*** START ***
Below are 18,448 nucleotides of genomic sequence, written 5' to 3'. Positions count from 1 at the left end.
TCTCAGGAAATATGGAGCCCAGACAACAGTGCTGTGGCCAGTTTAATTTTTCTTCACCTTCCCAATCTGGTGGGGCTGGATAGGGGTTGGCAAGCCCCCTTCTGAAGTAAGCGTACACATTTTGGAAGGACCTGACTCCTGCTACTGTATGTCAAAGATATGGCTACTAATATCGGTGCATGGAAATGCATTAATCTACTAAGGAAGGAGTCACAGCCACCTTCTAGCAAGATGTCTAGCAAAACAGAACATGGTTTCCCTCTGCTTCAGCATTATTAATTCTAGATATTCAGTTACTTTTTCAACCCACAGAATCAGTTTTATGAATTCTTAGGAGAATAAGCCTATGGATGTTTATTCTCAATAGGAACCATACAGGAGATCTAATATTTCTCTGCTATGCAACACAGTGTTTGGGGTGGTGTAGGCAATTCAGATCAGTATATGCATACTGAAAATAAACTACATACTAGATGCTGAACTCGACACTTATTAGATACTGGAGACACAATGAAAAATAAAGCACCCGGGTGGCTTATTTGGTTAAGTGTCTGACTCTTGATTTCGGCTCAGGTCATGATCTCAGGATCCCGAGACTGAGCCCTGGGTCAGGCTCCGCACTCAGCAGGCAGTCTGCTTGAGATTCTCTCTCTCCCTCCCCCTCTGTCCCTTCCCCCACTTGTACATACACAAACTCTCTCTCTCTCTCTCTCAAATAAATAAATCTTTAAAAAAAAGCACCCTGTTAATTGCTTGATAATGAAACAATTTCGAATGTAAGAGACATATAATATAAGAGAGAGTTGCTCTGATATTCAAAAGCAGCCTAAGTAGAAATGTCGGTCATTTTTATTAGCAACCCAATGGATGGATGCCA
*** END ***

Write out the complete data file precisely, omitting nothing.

Below are 18,448 nucleotides of genomic sequence, written 5' to 3'. Positions count from 1 at the left end.
TCTCAGGAAATATGGAGCCCAGACAACAGTGCTGTGGCCAGTTTAATTTTTCTTCACCTTCCCAATCTGGTGGGGCTGGATAGGGGTTGGCAAGCCCCCTTCTGAAGTAAGCGTACACATTTTGGAAGGACCTGACTCCTGCTACTGTATGTCAAAGATATGGCTACTAATATCGGTGCATGGAAATGCATTAATCTACTAAGGAAGGAGTCACAGCCACCTTCTAGCAAGATGTCTAGCAAAACAGAACATGGTTTCCCTCTGCTTCAGCATTATTAATTCTAGATATTCAGTTACTTTTTCAACCCACAGAATCAGTTTTATGAATTCTTAGGAGAATAAGCCTATGGATGTTTATTCTCAATAGGAACCATACAGGAGATCTAATATTTCTCTGCTATGCAACACAGTGTTTGGGGTGGTGTAGGCAATTCAGATCAGTATATGCATACTGAAAATAAACTACATACTAGATGCTGAACTCGACACTTATTAGATACTGGAGACACAATGAAAAATAAAGCACCCGGGTGGCTTATTTGGTTAAGTGTCTGACTCTTGATTTCGGCTCAGGTCATGATCTCAGGATCCCGAGACTGAGCCCTGGGTCAGGCTCCGCACTCAGCAGGCAGTCTGCTTGAGATTCTCTCTCTCCCTCCCCCTCTGTCCCTTCCCCCACTTGTACATACACAAACTCTCTCTCTCTCTCTCTCAAATAAATAAATCTTTAAAAAAAAGCACCCTGTTAATTGCTTGATAATGAAACAATTTCGAATGTAAGAGACATATAATATAAGAGAGAGTTGCTCTGATATTCAAAAGCAGCCTAAGTAGAAATGTCGGTCATTTTTATTAGCAACCCAATGGATGGATGCCA